About 1937 her Dad bought a lot in Lamont and made a temporary home with a floor and tent. They had a small trailer house for her Mom to cook in. The next year they went up to Gridley to pick prunes. While they were away, some uninvited cousins moved into their tent until her Dad came back and kicked them out. Then he started building the permanent house and paid cash as he went along. At first it had an outhouse in the back. He was a believer of saving money but a skeptic of banking systems. He was known for saving money and bearing it into safe places.


She remembered a wonderful childhood although it was hard work most of the time, her family was strong in faith and togetherness. At Christmas her Dad would make stockings and fill them with an orange and wrap up a piece of corn bread. He bought them yellow chicks for Easter.


Pauline met her first husband, Cletus when she was 14. Cletus had stuck a pitch fork through his foot and was on crutches when they met. He also lived in Lamont. Cletus asked her Dad if they could get married when she was 16. They married in 1944 and moved into Cletus's aunt's apartment. He drove a truck for his Dad and took workers to work the fields around Lamont. Pauline and Cletus worked at the DiGiorgio farms early in their marriage. They were very active in the Pentecostal Church in Lamont. Even after the moved to Bakersfield they would drive to Lamont for services.


They had 2 boys. They adopted Bobby and raised him along with 2 foster children. After they had been married for 17 years, they had Craig.


Cletus passed away of a heart attack while working at Carnation. Craig was only 9. Pauline raised Craig as a single Mom until she met Jay. Craig was the joy of her live. He lived with her and Jay off and on for many years. Craig passed away of a heart attack in 2010. He left her with 2 grandchildren (Candice Learman and Jarrod Choate), 6 great grandchildren (Isaiah, Silas, Keturah, Kyleigh, Tallon, Ledger and an unborn girl).


Jay and Pauline married in 1973. They moved to Sacramento for Jay to work with his trucking firm. They had many residences in the area until they settled in their last home in Cameron Park. They had a beautiful home with a park like setting for a yard. Jay was a master of creating beautiful gardens for Pauline to enjoy. He even transplanted roses from her father's house in Lamont. They lived there for 32 years until Jay became ill and passed away in November of 2012. Jay and Pauline had a wonderful life together and enjoyed their boat and traveling in their motor home. They even took their boat under the Golden Gate Bridge to the open waters of the ocean.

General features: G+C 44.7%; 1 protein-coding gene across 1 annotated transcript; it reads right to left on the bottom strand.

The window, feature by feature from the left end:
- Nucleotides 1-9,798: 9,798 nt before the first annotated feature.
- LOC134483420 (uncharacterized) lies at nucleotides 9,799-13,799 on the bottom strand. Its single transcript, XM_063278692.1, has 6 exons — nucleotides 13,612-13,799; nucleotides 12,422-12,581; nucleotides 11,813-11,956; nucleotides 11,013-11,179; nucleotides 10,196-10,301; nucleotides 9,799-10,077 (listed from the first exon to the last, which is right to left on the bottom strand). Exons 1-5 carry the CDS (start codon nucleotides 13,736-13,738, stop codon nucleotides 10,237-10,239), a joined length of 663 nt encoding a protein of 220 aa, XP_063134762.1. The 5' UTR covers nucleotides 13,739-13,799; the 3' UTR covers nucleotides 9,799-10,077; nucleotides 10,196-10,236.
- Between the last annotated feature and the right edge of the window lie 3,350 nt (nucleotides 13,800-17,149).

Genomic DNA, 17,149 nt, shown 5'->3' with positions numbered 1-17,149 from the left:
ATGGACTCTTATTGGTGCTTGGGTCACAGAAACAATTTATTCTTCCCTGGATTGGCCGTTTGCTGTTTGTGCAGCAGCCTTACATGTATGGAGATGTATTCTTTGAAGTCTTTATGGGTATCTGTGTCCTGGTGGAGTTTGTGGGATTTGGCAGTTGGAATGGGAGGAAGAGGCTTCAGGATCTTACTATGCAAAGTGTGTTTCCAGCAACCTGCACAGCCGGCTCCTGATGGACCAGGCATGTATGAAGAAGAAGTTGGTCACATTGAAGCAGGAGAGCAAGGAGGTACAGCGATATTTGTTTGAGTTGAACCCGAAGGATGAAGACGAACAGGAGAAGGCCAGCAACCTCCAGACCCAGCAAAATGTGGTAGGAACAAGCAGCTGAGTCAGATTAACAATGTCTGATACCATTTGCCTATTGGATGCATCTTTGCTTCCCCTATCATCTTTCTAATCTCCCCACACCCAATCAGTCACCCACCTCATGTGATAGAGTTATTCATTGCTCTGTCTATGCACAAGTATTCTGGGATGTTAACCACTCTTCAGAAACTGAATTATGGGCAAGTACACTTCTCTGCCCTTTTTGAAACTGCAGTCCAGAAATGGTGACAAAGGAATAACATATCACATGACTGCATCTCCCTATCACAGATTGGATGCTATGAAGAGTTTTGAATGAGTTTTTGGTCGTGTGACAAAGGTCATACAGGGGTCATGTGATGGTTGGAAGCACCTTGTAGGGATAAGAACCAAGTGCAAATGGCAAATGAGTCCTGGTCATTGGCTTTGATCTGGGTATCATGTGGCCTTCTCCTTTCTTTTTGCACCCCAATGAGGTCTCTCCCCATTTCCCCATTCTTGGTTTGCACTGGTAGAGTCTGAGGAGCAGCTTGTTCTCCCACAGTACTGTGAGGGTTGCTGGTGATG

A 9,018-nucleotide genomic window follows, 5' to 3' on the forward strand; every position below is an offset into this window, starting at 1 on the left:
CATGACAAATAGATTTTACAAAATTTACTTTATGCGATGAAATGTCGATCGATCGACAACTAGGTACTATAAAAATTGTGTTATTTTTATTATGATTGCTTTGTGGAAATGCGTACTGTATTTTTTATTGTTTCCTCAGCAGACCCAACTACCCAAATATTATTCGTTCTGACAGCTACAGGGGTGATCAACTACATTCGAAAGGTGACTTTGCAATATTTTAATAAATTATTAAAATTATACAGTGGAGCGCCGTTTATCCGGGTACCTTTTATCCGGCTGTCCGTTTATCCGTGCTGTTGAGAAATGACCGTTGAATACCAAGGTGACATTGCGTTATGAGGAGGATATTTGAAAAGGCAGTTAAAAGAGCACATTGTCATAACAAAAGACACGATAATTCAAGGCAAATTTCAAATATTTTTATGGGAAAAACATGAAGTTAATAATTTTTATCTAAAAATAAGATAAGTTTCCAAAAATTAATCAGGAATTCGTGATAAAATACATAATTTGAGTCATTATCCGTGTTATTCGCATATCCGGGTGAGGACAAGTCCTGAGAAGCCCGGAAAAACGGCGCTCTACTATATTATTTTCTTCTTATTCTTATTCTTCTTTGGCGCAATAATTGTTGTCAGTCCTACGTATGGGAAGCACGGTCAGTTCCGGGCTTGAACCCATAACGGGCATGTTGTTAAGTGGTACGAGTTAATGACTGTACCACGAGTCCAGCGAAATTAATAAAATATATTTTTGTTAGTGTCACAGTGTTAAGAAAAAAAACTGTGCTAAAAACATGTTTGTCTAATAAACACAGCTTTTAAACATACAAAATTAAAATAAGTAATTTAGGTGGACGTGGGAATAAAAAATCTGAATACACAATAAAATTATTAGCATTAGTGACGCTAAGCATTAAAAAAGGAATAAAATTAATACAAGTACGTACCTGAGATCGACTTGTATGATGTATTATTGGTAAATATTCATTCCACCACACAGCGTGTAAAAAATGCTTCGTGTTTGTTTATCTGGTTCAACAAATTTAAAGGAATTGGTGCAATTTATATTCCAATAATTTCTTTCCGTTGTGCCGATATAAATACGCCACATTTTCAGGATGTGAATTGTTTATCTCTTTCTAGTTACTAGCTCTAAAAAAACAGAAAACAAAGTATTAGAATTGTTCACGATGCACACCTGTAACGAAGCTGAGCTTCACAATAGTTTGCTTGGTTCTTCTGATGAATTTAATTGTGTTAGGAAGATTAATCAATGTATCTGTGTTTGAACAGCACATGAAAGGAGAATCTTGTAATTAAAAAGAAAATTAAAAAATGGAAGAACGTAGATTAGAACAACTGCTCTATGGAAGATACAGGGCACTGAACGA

After Jay died in 2012, Pauline lived in Modesto near her sister, Imogene. She moved to Bakersfield in September 2017. Pauline wanted the end of her life to be in Bakersfield where she grew up. She was very happy to be back in her home town. Her sister, Geraldine was a comfort and spent many hours trying to make her comfortable in her new home.


Her last place of residence was Brookdale Senior Living. The people at Brookdale constantly said she was very much loved by the staff. They took very good care of her in her final days. She is now in God’s hands and we pray that she is united with her loved ones.


Pauline had a laugh that would light up a room. You did not need to be in the same room to enjoy the wonderful smile she could bring to your face. She appreciated everything that everyone did for her and in her final days she could not thank us enough for being there for her. She wanted to re re-united with her loved ones in heaven and when it was time God took her to that wonderful place. She will certainly be missed by all of us.